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BRUCE ALMIGHTY (2003) In this hit-and-miss summer blockbuster, Jim Carrey, frequently playing to the rafters in what, in anybody else's hands, would have been a fairly restrained character, stars as Bruce Nolan, a TV reporter who's tired of fluff pieces and yearns to become the new anchorman. But instead of getting his wish, he ends up enduring the worst day of his life, leading to a tirade directed at God. Faced with this outburst, God (Morgan Freeman) pays Bruce a visit and offers him a challenge: Take charge for a while, and see if you can do a better job of overseeing the planet. If, as the saying goes, God is in the details, then that's also where to look in Bruce Almighty for some of the film's finest moments, as the throwaway bits are generally funnier than the big set pieces. Naturally, Carrey is adept (if exaggerated) with the comic shtick, but the quasi-serious scenes in which he expresses self-righteous anger are actually among the movie's strongest -- it's no wonder that at one point It's a Wonderful Life is shown playing on TV, because Bruce's predicament, a decent man who's been drop-kicked by life yet given the chance to envision an alternate reality, is the same one that plagued James Stewart's George Bailey. DVD features include 30 minutes of deleted scenes, outtakes (i.e., more opportunities for Carrey to yuk it up), and an entertaining feature in which director Tom Shadyac discusses the various ways Carrey prepares for a scene.
Movie: 1/2
Extras: 1/2

LA STRADA (1954) After years of presenting the Best Foreign-Language Film Oscar as a special award, the Academy finally made it a regular category (complete with five nominees) in the mid-50s. So it's only fitting that one of the artists who would eventually be recognized as a giant on the international film scene -- in this case, Federico Fellini -- was the first recipient under this greater acceptance of world cinema. Fellini's winning picture was La Strada, a moving tale about a circus strongman named Zampano (Anthony Quinn) and the simple-minded woman (Giulietta Masina, Fellini's wife) who serves as his assistant, traveling companion and lover of convenience. Zampano generally treats her poorly, which is in contrast to the high-wire artist (Richard Basehart) who's cordial toward her even as he cruelly taunts the strongman at every turn. Certainly less weighty than many of Fellini's subsequent pictures, La Strada is a fairly straightforward story whose poignancy is accentuated by Masina's delicate performance and Nino Rota's exquisite score. Extras on the two-disc DVD include an introduction by Martin Scorsese, audio commentary by author Peter Bondanella (The Cinema of Federico Fellini), and the documentary Federico Fellini's Autobiography.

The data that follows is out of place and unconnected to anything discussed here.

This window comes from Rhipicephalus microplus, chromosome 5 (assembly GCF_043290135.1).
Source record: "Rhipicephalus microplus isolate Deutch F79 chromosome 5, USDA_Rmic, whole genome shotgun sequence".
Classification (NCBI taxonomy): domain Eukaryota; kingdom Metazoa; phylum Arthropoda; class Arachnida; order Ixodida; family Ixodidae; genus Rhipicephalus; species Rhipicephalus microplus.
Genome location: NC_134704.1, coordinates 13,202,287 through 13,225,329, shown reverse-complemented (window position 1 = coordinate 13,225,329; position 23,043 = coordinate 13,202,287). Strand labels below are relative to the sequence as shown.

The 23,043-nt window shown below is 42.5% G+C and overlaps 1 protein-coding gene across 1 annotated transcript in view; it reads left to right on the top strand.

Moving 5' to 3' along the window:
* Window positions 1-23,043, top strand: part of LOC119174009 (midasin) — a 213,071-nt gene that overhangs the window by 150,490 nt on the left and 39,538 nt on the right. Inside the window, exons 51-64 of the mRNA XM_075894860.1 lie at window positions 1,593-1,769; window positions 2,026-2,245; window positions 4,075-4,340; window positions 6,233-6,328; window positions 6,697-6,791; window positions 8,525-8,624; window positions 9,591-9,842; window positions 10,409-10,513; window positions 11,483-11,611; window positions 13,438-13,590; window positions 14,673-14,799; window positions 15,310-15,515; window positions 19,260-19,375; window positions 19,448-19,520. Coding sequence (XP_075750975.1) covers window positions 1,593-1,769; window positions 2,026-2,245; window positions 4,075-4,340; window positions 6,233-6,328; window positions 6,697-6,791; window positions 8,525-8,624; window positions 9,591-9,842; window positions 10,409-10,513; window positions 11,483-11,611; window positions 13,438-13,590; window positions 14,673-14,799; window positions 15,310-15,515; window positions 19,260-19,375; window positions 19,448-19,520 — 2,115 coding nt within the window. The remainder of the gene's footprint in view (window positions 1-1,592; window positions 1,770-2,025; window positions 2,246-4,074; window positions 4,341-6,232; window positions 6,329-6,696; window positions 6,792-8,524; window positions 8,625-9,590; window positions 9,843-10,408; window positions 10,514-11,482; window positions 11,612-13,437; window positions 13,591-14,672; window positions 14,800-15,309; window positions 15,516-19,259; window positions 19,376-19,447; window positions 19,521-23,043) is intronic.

Movie: 1/2
Extras: 1/2

THE LORD OF THE RINGS: THE TWO TOWERS (2002) Just as they did with The Lord of the Rings: The Fellowship of the Ring, the folks at New Line have released a four-disc Special Extended DVD Edition that, like its predecessor, sets new standards on just how much information can be contained within one DVD set. The movie itself was universally beloved upon its premiere last Christmas, though for me, it doesn't quite match the majesty of its predecessor. That's hardly meant as a knock against this rousing, far-reaching spectacle of unlimited ambition, but whereas Fellowship did a nice job of balancing quieter moments with the bombast, this installment is largely all action all the time, with the few expository scenes practically presented as asides and too many less-than-scintillating characters introduced. The obvious exception is Gollum (voiced by Andy Serkis), a superb character as well as a superb visual effect. The DVD set adds over 40 minutes of new footage to the film, splitting the entire movie up between the first two discs. The picture quality is awesome, and as for the sound (which includes a DTS option), better check the living room wall for fissures after cranking this baby. The other two DVDs feature hours of supplemental material, including documentaries and audio commentary by many cast and crew members. The best extras include pieces on the creation of Gollum (Serkis reveals that he came up with the voice by imitating his cats hacking up furballs) as well as an interactive map that charts each character's odyssey (complete with relevant clips from the movie).
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